Importantly, clause 10 ensures that landlords are protected from being charged twice for the same breach by two separate enforcement authorities. Should the minimum and maximum penalty thresholds need updating, the Secretary of State has the power to change them through regulations for England, and Welsh Ministers can do so for premises in Wales. Subsection (10) makes it clear that this may be done only to reflect changes in the value of money. Financial penalties are an important deterrent, but they must be managed appropriately. The clause sets out a clear framework for enforcement authorities to work within and provides a balanced and fair approach towards those in breach.

Clause 11 forms an important part of the Bill’s deterrent measures to discourage landlords from including an inappropriate monetary ground rent in a regulated lease. Subsection (1) enables an enforcement authority to order the repayment of a prohibited rent where they are satisfied, on the balance of probabilities, that the leaseholder has made such a payment and the landlord has not already refunded it.

Subsection (2) sets out who the enforcement authority may order to repay the prohibited rent, including the landlord at the time when the payment was made, and the current landlord. That means, for example, that if it is not possible to trace a previous landlord, a leaseholder will still be able to recover the ground rent that they were wrongly charged. That is fair; a new landlord must take responsibility for the leases that he has taken over. Subsection (2)(c) makes it clear that an agent acting on behalf of the landlord may also be ordered to repay any prohibited rent that the leaseholder paid to them. That is important, as we know that there may be cases where the landlord is absent or unresponsive. A responsible managing agent would wish to ensure that leases, and their own practices, comply with the law.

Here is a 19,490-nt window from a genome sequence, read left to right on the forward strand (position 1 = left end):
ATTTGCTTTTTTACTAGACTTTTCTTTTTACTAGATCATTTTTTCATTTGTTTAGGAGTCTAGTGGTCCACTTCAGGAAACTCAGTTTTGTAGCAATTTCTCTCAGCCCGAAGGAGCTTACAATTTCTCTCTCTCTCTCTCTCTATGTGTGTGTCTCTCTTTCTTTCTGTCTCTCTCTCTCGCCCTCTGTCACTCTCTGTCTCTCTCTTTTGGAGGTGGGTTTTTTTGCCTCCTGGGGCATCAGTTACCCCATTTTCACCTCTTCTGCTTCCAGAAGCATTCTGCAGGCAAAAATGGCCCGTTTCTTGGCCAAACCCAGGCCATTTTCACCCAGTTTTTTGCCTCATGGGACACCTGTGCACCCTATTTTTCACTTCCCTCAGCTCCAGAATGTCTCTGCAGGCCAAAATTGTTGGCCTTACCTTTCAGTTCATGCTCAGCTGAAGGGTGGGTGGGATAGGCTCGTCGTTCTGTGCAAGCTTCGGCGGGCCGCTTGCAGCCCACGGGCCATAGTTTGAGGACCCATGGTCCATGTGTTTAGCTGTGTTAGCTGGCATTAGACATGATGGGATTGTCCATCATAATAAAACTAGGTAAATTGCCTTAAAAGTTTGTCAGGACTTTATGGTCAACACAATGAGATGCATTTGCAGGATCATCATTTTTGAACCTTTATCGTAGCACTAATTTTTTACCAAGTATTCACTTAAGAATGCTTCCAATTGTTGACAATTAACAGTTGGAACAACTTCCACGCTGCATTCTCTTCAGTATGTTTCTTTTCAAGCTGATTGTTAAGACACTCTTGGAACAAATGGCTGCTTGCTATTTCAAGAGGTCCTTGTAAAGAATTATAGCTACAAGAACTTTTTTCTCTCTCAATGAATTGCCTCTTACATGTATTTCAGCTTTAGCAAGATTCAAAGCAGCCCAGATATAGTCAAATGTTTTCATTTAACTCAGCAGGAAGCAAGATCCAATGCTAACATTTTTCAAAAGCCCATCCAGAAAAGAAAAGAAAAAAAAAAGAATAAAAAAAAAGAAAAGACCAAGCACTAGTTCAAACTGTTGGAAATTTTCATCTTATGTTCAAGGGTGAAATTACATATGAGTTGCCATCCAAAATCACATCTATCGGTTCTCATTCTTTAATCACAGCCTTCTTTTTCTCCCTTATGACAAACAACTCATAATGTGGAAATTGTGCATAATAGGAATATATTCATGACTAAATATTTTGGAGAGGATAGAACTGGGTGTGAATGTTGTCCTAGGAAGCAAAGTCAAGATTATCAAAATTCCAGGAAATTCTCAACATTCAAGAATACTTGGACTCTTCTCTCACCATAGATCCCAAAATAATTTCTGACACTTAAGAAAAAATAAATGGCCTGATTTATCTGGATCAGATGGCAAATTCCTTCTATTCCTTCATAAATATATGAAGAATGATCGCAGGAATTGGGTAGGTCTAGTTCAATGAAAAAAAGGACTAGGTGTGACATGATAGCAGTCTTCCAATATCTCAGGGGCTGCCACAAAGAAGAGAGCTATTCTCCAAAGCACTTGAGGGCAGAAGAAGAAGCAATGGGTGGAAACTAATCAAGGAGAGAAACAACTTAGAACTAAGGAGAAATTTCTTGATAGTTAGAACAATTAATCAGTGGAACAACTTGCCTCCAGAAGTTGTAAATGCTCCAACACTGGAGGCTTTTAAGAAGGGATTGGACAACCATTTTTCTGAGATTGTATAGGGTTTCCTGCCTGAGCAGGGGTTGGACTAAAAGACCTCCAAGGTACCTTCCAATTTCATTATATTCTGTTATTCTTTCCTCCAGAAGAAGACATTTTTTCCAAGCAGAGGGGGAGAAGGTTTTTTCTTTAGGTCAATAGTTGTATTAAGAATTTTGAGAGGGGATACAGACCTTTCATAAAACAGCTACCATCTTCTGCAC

There are protections in the clause to prevent duplication of recovery orders. Where the tenant has applied to the appropriate tribunal for a recovery order, the enforcement authority may not make such an order. If an enforcement authority has already made an order in respect of that payment, no further order may be made in respect of it.

Subsection (4) enables some administrative ease to assist enforcement authorities. It enables an enforcement authority to make a single order in respect of a number of prohibited rent payments, provided that they all relate to the same lease. The clause is vital to ensuring that an enforcement authority can act where a prohibited rent has been charged and order the landlord to repay it so that the leaseholder is not out of pocket.

On clause 12, it is only fair that where a prohibited rent has been wrongly paid, it should be possible for the leaseholder to recover interest on the amount that they are out of pocket. The clause makes provision for that. Interest is payable from the date of a payment of a prohibited rent until the date that it is repaid. The interest rate, as is standard practice for such matters, is the rate specified in section 17 of the Judgments Act 1838.

To ensure that the amount of interest to be paid is not disproportionate, subsection (5) places a cap on that amount. It must not exceed the original amount of prohibited rent that the landlord is required to repay. It is only fair that a leaseholder should not only be recompensed for the amount that they are out of pocket, but recover the interest on that amount.